10 tactics to adapt your business for social distancing
The COVID-19 (coronavirus) pandemic has created uncertain times for just about everyone, including business owners. People are getting a lot of information from a lot of different places, but social distancing is one recommendation that just about everybody seems to agree on to help slow the spread of the virus.
The goal is to slow the spread of the disease, “flattening the curve” to give healthcare organizations a better chance of providing care to all the people who need it.
10 tactics to adapt your business for social distancing
Whether you’re a small services business like an accounting or consulting firm, a high-traffic business like a retail store, or even a restaurant or coffee shop, here are 10 actions that you can consider to help keep you, your customers, and the community at large safer.
- Inform customers and employees about social distancing.
- Avoid direct physical contact.
- Postpone large-scale events or stream them.
- Replace in-person conversations with virtual ones.
- Allow remote work.
- Enable flexible scheduling.
- Create additional physical space in brick-and-mortar locations.
- Lean on online services when possible.
- Reduce cash handling.
- Stagger customer flow.
Let’s dig into the most important tactics you can use to practice social distancing in your business.
1. Inform customers and employees about social distancing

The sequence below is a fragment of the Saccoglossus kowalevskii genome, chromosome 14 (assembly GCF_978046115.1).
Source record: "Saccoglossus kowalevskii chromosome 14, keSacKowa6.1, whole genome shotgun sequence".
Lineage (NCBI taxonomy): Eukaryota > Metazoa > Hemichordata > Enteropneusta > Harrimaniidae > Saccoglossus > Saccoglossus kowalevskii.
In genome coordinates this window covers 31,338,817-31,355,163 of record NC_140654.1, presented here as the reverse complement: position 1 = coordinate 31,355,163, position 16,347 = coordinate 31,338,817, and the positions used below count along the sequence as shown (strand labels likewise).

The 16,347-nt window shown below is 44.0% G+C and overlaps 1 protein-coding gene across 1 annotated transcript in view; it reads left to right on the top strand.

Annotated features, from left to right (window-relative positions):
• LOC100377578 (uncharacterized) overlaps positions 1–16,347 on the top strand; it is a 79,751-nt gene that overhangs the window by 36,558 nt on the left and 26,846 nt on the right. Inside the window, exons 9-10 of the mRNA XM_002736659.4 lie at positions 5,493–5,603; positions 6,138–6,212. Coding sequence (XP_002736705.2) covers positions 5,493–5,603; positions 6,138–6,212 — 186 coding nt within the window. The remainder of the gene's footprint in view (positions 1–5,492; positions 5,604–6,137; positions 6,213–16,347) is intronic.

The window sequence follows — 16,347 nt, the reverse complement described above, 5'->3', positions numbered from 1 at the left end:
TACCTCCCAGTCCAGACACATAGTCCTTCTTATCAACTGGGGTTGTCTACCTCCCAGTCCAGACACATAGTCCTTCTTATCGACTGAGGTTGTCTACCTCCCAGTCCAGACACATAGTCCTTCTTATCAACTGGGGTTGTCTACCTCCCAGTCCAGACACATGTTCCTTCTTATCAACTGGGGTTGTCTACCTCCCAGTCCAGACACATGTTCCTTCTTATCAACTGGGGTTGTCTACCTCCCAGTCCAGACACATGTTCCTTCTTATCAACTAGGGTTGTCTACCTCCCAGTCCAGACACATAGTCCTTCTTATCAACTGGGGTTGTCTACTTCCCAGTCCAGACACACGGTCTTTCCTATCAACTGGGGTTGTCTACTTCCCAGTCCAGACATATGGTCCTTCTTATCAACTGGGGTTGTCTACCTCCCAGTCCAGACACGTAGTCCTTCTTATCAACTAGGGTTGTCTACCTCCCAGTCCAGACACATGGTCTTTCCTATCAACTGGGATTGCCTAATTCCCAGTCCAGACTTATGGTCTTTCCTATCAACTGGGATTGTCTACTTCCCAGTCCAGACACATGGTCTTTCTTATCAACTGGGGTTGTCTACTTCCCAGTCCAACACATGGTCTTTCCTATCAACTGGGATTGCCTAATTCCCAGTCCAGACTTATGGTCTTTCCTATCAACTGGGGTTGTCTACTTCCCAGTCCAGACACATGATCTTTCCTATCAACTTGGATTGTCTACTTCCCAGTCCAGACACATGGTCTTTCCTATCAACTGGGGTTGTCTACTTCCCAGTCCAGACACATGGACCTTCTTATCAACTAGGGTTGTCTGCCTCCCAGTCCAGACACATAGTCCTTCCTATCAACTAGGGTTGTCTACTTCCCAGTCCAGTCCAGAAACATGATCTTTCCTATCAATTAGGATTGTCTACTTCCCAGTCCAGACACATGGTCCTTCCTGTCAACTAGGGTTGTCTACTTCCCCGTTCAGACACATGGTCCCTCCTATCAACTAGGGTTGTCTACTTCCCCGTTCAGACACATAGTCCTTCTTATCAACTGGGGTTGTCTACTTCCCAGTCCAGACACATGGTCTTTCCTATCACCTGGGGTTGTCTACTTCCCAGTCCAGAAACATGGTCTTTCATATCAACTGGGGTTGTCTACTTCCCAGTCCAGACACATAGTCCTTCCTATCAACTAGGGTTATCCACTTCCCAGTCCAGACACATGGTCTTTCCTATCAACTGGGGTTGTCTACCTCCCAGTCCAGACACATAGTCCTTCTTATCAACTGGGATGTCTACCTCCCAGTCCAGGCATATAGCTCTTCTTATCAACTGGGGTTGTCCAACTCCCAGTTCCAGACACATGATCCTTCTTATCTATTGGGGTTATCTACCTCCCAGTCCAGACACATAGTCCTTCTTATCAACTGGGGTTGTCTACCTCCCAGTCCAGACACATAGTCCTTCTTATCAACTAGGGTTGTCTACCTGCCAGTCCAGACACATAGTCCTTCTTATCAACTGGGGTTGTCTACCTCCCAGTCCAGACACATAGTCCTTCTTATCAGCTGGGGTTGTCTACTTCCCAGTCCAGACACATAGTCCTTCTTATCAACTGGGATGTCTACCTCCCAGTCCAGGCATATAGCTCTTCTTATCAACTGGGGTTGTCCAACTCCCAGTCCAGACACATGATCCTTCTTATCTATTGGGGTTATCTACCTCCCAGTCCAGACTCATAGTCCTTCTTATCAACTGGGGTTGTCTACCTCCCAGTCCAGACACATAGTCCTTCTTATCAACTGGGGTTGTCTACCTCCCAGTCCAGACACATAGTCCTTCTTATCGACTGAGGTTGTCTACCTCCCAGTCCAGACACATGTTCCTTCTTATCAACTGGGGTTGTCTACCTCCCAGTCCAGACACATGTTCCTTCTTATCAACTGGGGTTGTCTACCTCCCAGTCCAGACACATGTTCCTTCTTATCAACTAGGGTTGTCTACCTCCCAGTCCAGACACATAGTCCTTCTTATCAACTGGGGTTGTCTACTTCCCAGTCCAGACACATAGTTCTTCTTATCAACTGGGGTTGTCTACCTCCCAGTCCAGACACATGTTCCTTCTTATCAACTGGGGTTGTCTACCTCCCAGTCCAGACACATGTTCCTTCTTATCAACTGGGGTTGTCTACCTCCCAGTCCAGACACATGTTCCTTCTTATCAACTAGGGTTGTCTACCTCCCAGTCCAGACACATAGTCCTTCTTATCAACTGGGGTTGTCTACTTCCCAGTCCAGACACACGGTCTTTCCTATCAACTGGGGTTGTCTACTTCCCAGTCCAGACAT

First, arm your customers and employees with more information. The Government of Canada offers a number of printable fact sheets you can display at your place of business, informing people about the need for social distancing and how diseases like COVID-19 are transmitted.
2. Avoid direct physical contact (e.g., handshakes)
Physical contact is the fastest and most common way for viruses to spread. Do what you can to limit physical contact between people at your location. Do not shake hands. Do not hug. Find another way to greet people that involves no direct contact.
3. Postpone large-scale events or stream them
PHAC recommends conducting a risk assessment when determining the public health actions related to a mass gathering during the COVID-19 outbreak.
Musicians, churches, and other participatory businesses might consider streaming their concerts and their services online. Look to YouTube Live or ViewStub, a live event streaming platform, as a way to broadcast yourself.
4. Replace in-person conversations with virtual ones
Instead of meeting face to face, meet virtually. In most cases, it’s not too difficult to replace a simple meeting with a video conference or a conference call.
Pick a platform that will suit your meeting needs. If it’s a small committee meeting, Google Hangouts will fit the bill. If you need to host a webinar or large meeting, try Microsoft Teams Live Events or GoToWebinar. And if you want to hold a virtual conference, check out ViewStub.
5. Allow remote work
Even better, transition to a remote work setup. If any of your employees can do their jobs from home, let them work from home. Facebook, Google, Twitter, and Amazon (and GoDaddy) are just some of the companies enacting more flexible work-from-home policies in the wake of the coronavirus outbreak.
For some roles, remote work even leads to an increase in productivity — so don’t worry right now about productivity loss.